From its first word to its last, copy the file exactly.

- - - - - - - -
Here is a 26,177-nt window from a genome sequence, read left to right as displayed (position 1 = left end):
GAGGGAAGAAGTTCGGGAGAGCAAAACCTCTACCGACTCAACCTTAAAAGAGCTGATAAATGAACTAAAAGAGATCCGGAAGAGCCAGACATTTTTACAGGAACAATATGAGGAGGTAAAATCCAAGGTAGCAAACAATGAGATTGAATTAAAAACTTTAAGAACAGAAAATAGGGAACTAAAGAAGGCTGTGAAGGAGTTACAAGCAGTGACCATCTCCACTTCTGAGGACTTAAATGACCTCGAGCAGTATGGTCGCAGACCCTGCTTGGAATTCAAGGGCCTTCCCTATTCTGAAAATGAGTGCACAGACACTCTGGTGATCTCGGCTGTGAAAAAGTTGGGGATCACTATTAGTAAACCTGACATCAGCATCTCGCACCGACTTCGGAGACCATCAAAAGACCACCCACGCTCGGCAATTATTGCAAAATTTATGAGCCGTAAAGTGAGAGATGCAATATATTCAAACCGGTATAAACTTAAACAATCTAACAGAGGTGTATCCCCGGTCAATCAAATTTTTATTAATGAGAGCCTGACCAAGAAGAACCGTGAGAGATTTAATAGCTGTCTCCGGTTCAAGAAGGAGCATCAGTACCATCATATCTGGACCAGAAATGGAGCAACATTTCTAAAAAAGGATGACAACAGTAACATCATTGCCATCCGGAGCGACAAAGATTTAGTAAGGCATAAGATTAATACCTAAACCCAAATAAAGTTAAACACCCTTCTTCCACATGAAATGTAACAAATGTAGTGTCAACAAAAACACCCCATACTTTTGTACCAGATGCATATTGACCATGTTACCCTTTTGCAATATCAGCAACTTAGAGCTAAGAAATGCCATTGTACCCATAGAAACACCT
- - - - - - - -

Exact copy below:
Here is a 26,177-nt window from a genome sequence, read left to right as displayed (position 1 = left end):
GAGGGAAGAAGTTCGGGAGAGCAAAACCTCTACCGACTCAACCTTAAAAGAGCTGATAAATGAACTAAAAGAGATCCGGAAGAGCCAGACATTTTTACAGGAACAATATGAGGAGGTAAAATCCAAGGTAGCAAACAATGAGATTGAATTAAAAACTTTAAGAACAGAAAATAGGGAACTAAAGAAGGCTGTGAAGGAGTTACAAGCAGTGACCATCTCCACTTCTGAGGACTTAAATGACCTCGAGCAGTATGGTCGCAGACCCTGCTTGGAATTCAAGGGCCTTCCCTATTCTGAAAATGAGTGCACAGACACTCTGGTGATCTCGGCTGTGAAAAAGTTGGGGATCACTATTAGTAAACCTGACATCAGCATCTCGCACCGACTTCGGAGACCATCAAAAGACCACCCACGCTCGGCAATTATTGCAAAATTTATGAGCCGTAAAGTGAGAGATGCAATATATTCAAACCGGTATAAACTTAAACAATCTAACAGAGGTGTATCCCCGGTCAATCAAATTTTTATTAATGAGAGCCTGACCAAGAAGAACCGTGAGAGATTTAATAGCTGTCTCCGGTTCAAGAAGGAGCATCAGTACCATCATATCTGGACCAGAAATGGAGCAACATTTCTAAAAAAGGATGACAACAGTAACATCATTGCCATCCGGAGCGACAAAGATTTAGTAAGGCATAAGATTAATACCTAAACCCAAATAAAGTTAAACACCCTTCTTCCACATGAAATGTAACAAATGTAGTGTCAACAAAAACACCCCATACTTTTGTACCAGATGCATATTGACCATGTTACCCTTTTGCAATATCAGCAACTTAGAGCTAAGAAATGCCATTGTACCCATAGAAACACCT